Decreasing inbound call center costs is a continuing objective. And automated voice-processing systems can help but, more commonly and in the guise of cost-reduction, overall costs are either increased, shifted or go unrecognized. Fundamental to decreasing call center costs is improving the productivity of resources employed by the center to maintain an established value level of caller satisfaction. There are two components to this concept: productivity, which is the total cost to service a caller, and an established value level of customer service satisfaction.
It must not be assumed that reducing call center costs decreases corporate costs. Often, it is quite the contrary. Consider a company that plans to save costs by installing an automated receptionist directing callers through a series of touch-tone selections. If even a relatively small portion of the callers hang up and call other numbers, never receive service or write letters (including nasty letters to the corporate president), the overall cost of servicing callers can increase.
Call center costs must be netted out against the loss in value of the center as perceived by the callers. It is often forgotten that the recognized reason for the success of the “800” service is the toll-free number. Even though a toll-free number might only save the caller a few cents, it is recognized that it offers a high incentive value to call. As difficulties encountered by the caller in reaching your company increase, the caller’s perceived value in reaching your company decreases. While advertising spends big dollars to induce people to call in response to promotions, the savings realized by a call center using automated equipment can increase the overall cost per lead or response. Sales can suffer because of diminished response. The company has a net loss justified by saving a few dollars in its call center.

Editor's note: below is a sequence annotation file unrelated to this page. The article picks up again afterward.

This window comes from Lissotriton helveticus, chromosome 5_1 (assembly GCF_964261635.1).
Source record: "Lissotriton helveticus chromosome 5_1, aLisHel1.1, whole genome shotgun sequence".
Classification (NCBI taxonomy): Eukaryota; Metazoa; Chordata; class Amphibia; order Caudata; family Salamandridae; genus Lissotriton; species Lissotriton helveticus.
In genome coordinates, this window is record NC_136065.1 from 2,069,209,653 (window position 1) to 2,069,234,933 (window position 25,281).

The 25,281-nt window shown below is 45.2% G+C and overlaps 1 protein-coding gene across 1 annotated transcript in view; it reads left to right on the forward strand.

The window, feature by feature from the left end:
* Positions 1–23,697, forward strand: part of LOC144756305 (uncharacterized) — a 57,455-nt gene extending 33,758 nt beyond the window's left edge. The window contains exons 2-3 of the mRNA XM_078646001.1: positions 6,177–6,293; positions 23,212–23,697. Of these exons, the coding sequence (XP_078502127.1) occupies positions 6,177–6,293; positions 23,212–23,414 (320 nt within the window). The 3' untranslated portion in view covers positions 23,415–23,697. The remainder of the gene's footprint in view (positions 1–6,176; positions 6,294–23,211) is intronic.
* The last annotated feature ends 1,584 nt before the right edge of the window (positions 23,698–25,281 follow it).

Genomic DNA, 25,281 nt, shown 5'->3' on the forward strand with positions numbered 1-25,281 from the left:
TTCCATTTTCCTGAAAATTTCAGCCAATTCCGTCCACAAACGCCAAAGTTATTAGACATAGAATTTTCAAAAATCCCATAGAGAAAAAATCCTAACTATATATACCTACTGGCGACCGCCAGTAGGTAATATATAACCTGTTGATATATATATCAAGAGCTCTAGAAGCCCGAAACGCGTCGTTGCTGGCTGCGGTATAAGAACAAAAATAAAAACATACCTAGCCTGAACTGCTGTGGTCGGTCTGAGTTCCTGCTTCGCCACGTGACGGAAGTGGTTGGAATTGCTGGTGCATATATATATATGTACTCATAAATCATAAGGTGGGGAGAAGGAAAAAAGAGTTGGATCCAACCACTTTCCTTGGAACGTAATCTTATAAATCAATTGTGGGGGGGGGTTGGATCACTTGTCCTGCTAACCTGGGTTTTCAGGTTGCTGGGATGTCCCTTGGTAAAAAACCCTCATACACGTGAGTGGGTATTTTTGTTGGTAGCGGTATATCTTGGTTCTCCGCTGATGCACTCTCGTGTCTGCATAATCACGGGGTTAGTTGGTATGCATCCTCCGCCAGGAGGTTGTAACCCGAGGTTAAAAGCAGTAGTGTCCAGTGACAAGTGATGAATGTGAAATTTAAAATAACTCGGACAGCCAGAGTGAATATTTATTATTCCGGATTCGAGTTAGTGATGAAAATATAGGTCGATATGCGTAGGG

Effectively decreasing costs for a call center requires considering not only the reduction of call center costs, but the effect of the change on all corporate costs and the value of the service as perceived by the caller.
Look for real efficiencies. Seek improvements that decrease call center costs in real terms, but don’t adversely impact costs for other departments, or adversely impact the caller’s perceived value. Look for techniques that enable an agent to handle more calls, reduce turnover, reduce the agent skill level or the training time. If cost savings are justified through increasing the value of the call to a target set of callers, net that gain against the loss in value experienced by callers outside the targeted set. Here are a few ideas:
• Outsource certain routine functions or overflow call handling to a call center provider that has a lower per-call cost than your internal call center. Using an outsourced center for catalog or sample requests is a classic situation where the proper outsource agency can excel.
• Automate more routine functions, such as product information, ordering and market research, where the caller acceptance, as measured by yield, is at least equal to a live center. An intuitive voice-processing system is ideal for this application because the results equal or exceed those obtained with agents. Using more conventional automated-voice systems for airline flight times or crew scheduling is another proven cost-saving application.
• Decrease the information requested by agents so available agents can handle more calls — a direct savings. Automatically obtain information from the caller while on hold. Rather than only taking the name and phone number for a call back, obtain detailed information so someone with the proper expertise can return the call. A few seconds saved on each call can save a large call center millions of dollars each year.